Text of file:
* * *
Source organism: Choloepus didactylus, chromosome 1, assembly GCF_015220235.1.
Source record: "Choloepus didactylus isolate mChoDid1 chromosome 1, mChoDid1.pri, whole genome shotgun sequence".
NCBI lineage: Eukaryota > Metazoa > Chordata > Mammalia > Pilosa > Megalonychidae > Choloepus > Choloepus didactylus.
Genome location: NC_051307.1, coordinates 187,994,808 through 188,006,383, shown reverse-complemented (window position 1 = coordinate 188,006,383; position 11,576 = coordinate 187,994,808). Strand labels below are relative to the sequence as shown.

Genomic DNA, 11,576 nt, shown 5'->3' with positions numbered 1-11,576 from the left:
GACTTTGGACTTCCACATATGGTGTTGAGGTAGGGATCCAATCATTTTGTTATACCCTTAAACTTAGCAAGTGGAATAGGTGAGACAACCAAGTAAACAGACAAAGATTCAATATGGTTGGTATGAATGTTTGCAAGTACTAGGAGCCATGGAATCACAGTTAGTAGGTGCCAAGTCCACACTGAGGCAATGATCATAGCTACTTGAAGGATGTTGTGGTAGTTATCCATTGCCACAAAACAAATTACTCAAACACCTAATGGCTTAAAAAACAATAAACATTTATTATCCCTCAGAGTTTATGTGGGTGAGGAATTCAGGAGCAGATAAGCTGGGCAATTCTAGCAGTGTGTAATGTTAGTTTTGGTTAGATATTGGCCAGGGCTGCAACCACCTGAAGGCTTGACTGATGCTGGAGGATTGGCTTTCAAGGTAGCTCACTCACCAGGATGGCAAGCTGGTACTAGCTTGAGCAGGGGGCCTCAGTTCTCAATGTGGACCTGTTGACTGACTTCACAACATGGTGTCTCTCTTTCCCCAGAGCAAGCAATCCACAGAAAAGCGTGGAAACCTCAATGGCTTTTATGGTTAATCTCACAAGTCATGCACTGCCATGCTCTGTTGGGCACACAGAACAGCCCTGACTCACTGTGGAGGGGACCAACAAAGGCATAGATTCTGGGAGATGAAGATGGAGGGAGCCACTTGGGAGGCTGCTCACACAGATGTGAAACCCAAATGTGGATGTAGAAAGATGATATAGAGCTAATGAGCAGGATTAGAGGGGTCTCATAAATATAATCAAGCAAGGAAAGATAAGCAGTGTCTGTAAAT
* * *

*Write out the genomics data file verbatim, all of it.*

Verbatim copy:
Source organism: Choloepus didactylus, chromosome 1, assembly GCF_015220235.1.
Source record: "Choloepus didactylus isolate mChoDid1 chromosome 1, mChoDid1.pri, whole genome shotgun sequence".
NCBI lineage: Eukaryota > Metazoa > Chordata > Mammalia > Pilosa > Megalonychidae > Choloepus > Choloepus didactylus.
Genome location: NC_051307.1, coordinates 187,994,808 through 188,006,383, shown reverse-complemented (window position 1 = coordinate 188,006,383; position 11,576 = coordinate 187,994,808). Strand labels below are relative to the sequence as shown.

Genomic DNA, 11,576 nt, shown 5'->3' with positions numbered 1-11,576 from the left:
GACTTTGGACTTCCACATATGGTGTTGAGGTAGGGATCCAATCATTTTGTTATACCCTTAAACTTAGCAAGTGGAATAGGTGAGACAACCAAGTAAACAGACAAAGATTCAATATGGTTGGTATGAATGTTTGCAAGTACTAGGAGCCATGGAATCACAGTTAGTAGGTGCCAAGTCCACACTGAGGCAATGATCATAGCTACTTGAAGGATGTTGTGGTAGTTATCCATTGCCACAAAACAAATTACTCAAACACCTAATGGCTTAAAAAACAATAAACATTTATTATCCCTCAGAGTTTATGTGGGTGAGGAATTCAGGAGCAGATAAGCTGGGCAATTCTAGCAGTGTGTAATGTTAGTTTTGGTTAGATATTGGCCAGGGCTGCAACCACCTGAAGGCTTGACTGATGCTGGAGGATTGGCTTTCAAGGTAGCTCACTCACCAGGATGGCAAGCTGGTACTAGCTTGAGCAGGGGGCCTCAGTTCTCAATGTGGACCTGTTGACTGACTTCACAACATGGTGTCTCTCTTTCCCCAGAGCAAGCAATCCACAGAAAAGCGTGGAAACCTCAATGGCTTTTATGGTTAATCTCACAAGTCATGCACTGCCATGCTCTGTTGGGCACACAGAACAGCCCTGACTCACTGTGGAGGGGACCAACAAAGGCATAGATTCTGGGAGATGAAGATGGAGGGAGCCACTTGGGAGGCTGCTCACACAGATGTGAAACCCAAATGTGGATGTAGAAAGATGATATAGAGCTAATGAGCAGGATTAGAGGGGTCTCATAAATATAATCAAGCAAGGAAAGATAAGCAGTGTCTGTAAAT